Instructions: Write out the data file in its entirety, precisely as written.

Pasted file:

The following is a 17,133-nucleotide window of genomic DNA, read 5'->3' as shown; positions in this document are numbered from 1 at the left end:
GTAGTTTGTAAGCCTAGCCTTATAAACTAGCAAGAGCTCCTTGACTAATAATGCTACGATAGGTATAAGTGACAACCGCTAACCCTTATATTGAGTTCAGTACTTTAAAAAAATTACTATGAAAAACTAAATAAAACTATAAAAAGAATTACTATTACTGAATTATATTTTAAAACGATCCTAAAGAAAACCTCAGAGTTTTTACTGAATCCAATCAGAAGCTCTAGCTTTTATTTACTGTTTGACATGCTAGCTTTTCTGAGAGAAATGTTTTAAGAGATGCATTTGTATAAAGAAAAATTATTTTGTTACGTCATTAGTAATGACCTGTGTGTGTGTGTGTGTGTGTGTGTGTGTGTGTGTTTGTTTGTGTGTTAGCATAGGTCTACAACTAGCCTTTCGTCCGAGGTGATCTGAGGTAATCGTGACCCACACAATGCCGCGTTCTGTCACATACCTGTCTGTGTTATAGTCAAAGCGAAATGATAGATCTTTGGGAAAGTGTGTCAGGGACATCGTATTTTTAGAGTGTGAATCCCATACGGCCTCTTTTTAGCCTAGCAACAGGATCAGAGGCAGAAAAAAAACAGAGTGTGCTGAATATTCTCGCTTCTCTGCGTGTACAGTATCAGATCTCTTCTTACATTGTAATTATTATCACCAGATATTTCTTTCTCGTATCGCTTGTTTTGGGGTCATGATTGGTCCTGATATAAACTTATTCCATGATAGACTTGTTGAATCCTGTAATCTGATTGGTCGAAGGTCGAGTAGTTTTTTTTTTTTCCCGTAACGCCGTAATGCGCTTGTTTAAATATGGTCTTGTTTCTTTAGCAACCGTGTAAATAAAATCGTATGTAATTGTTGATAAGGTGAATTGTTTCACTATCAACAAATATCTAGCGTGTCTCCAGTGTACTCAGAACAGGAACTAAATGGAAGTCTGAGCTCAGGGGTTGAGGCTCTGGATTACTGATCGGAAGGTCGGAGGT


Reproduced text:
The following is a 17,133-nucleotide window of genomic DNA, read 5'->3' as shown; positions in this document are numbered from 1 at the left end:
GTAGTTTGTAAGCCTAGCCTTATAAACTAGCAAGAGCTCCTTGACTAATAATGCTACGATAGGTATAAGTGACAACCGCTAACCCTTATATTGAGTTCAGTACTTTAAAAAAATTACTATGAAAAACTAAATAAAACTATAAAAAGAATTACTATTACTGAATTATATTTTAAAACGATCCTAAAGAAAACCTCAGAGTTTTTACTGAATCCAATCAGAAGCTCTAGCTTTTATTTACTGTTTGACATGCTAGCTTTTCTGAGAGAAATGTTTTAAGAGATGCATTTGTATAAAGAAAAATTATTTTGTTACGTCATTAGTAATGACCTGTGTGTGTGTGTGTGTGTGTGTGTGTGTGTGTGTTTGTTTGTGTGTTAGCATAGGTCTACAACTAGCCTTTCGTCCGAGGTGATCTGAGGTAATCGTGACCCACACAATGCCGCGTTCTGTCACATACCTGTCTGTGTTATAGTCAAAGCGAAATGATAGATCTTTGGGAAAGTGTGTCAGGGACATCGTATTTTTAGAGTGTGAATCCCATACGGCCTCTTTTTAGCCTAGCAACAGGATCAGAGGCAGAAAAAAAACAGAGTGTGCTGAATATTCTCGCTTCTCTGCGTGTACAGTATCAGATCTCTTCTTACATTGTAATTATTATCACCAGATATTTCTTTCTCGTATCGCTTGTTTTGGGGTCATGATTGGTCCTGATATAAACTTATTCCATGATAGACTTGTTGAATCCTGTAATCTGATTGGTCGAAGGTCGAGTAGTTTTTTTTTTTTCCCGTAACGCCGTAATGCGCTTGTTTAAATATGGTCTTGTTTCTTTAGCAACCGTGTAAATAAAATCGTATGTAATTGTTGATAAGGTGAATTGTTTCACTATCAACAAATATCTAGCGTGTCTCCAGTGTACTCAGAACAGGAACTAAATGGAAGTCTGAGCTCAGGGGTTGAGGCTCTGGATTACTGATCGGAAGGTCGGAGGT